Sarah and her coworkers Julie Williams and Michael Buechner work closely together with their students.

Local heroes of Waushara County

By Hayley Sroka

News Editor

Waushara County may be filled with small towns, but the citizens are filled with big hearts. Local heroes surround you every day, and perhaps you may not realize the integrity and compassion within members of the community. You might even be seen as a hero yourself.

Sarah Kniffen is the Wautoma High School Special Education teacher. The impact she has made on student’s lives has been recognized, even after graduation. She has been a part of Waushara County for nine years at the High School. She lived in Wild Rose for three years. After moving from Wild Rose to Waupaca for a few years, she decided to move to Wautoma this past year with her three dogs. She dreamed of moving to Madison, where her parents are located, but has fallen in love with the small town community where she can pursue her love of being active with various places to hike, kayak, and ski.

Kniffen has grown connected with her students at Wautoma. She found inspiration in the teaching field at a young age. Her little sister was in a Special Education group growing up, so Kniffen had experience since youth. She enjoys the challenges that may come with her group of kids, and would not replace it for the world.

Being an educator has many ups and downs. Kniffen finds joy working with her kids. Her favorite part of her career is getting to meet the kids at their transition age. Seeing them grow up and accomplish their various goals is why she chose the High School level. The students who stay in the program for many years grow a bond with their teacher. They are in Kniffen’s room all day, which allows a strong connection to form. Kniffen states that often the more challenging students are those that seem to grow a stronger connection with their teachers. The feeling is irreplaceable to Kniffen, and is why she loves her job.

Her favorite memories with her students come when they learn something that will last them their whole lives. Kniffen finds pride when her students achieve something everlasting, such as being able to order food or tie their shoes, all the way to landing their first job interviews. Though a student may not realize in the moment, Kniffen knows that they will take these experiences with them for the years to come.


Although, here are some challenges that come with the position, the biggest challenge this hero faces is the limited job opportunities for her kids. She wants to see students succeed, and is branching out to find more opportunities than what Wautoma can provide. Gratitude for businesses is shown throughout the department is given to those who give the kids a chance. Kniffen helps her students gain life experience, which is all you can ask for from your teachers.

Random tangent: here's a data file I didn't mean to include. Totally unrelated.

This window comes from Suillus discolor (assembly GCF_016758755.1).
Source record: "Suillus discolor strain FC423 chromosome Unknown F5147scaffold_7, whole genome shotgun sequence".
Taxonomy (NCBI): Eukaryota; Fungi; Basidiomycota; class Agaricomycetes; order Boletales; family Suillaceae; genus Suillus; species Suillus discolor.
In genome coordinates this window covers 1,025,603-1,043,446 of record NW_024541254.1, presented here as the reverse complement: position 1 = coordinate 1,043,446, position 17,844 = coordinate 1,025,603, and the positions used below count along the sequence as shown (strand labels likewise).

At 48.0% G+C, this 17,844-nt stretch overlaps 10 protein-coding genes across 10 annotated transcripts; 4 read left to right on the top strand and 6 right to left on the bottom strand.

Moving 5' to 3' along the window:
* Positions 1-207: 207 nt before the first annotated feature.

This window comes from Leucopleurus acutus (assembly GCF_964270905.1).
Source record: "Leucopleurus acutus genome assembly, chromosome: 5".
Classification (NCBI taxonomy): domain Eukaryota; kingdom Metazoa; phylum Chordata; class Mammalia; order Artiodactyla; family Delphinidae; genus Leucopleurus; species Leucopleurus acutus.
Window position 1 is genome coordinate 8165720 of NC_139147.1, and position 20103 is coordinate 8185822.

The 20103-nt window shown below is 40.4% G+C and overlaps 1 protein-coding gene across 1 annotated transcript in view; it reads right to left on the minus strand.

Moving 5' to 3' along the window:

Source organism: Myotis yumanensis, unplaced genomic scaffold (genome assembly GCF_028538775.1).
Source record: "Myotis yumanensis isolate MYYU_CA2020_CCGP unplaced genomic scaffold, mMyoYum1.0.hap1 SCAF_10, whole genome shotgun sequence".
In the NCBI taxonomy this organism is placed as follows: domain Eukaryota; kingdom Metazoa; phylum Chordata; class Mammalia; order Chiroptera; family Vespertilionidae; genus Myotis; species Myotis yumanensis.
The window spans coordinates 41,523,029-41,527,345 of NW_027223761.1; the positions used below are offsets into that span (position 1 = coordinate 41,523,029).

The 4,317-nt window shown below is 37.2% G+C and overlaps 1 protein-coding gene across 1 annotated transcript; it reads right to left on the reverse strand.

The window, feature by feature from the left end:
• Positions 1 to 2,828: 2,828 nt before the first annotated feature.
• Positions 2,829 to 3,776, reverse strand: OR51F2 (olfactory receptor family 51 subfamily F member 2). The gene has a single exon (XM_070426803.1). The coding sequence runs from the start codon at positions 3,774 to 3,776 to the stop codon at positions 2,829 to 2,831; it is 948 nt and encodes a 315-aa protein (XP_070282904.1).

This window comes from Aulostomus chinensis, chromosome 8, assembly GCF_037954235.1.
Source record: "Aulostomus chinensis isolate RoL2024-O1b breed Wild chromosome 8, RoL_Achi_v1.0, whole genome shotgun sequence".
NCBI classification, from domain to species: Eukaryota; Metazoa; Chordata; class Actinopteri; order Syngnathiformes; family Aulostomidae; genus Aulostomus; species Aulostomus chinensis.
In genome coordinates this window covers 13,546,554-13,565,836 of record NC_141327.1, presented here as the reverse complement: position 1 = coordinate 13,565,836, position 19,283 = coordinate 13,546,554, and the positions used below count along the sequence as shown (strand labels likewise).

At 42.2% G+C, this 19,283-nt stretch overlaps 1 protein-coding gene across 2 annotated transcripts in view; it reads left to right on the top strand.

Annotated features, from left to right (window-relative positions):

The school closure has been really tough for many families of Waushara. The Special Education Department felt the impact immensely throughout the past few months. Kniffen is used to seeing her students for 6 ½ hours each day, and has really missed their time together. She continues to work with students who are able to work virtually with her. Earlier the day she had a video call with her students. The Department is continuing to communicate with families and students through video chat. Some are having a hard time with the technology, which Kniffen has been working to help them overcome. Kniffen looks on the bright side of things, as this experience has taught students to be able to use the skill of video chatting. This is something she believes is very useful for their futures overall, but is looking forward to her in classroom experience to resume.

While Kniffen inspires a younger generation, she has people who inspire her as well. An advisor at Whitewater College, in where she is an alumni, encouraged her to pursue the Special Education field. She worked closely with him and would look up to him for advice. Her mom was also one of her biggest inspirations. Seeing how well her mother had worked with her sister, and the positivity she radiated fueled Kniffen’s passion for her field of work. Her mom encouraged her to go into the field as well, and thankfully that brought Wautoma a wonderful teacher.

Kniffen, along with the other teachers of Wautoma High, look forward to seeing their students once again. Kniffen is used to their smiling faces brightening up her day. The love for her students is seen by their families. Sarah Kniffen is a local hero inWaushara County.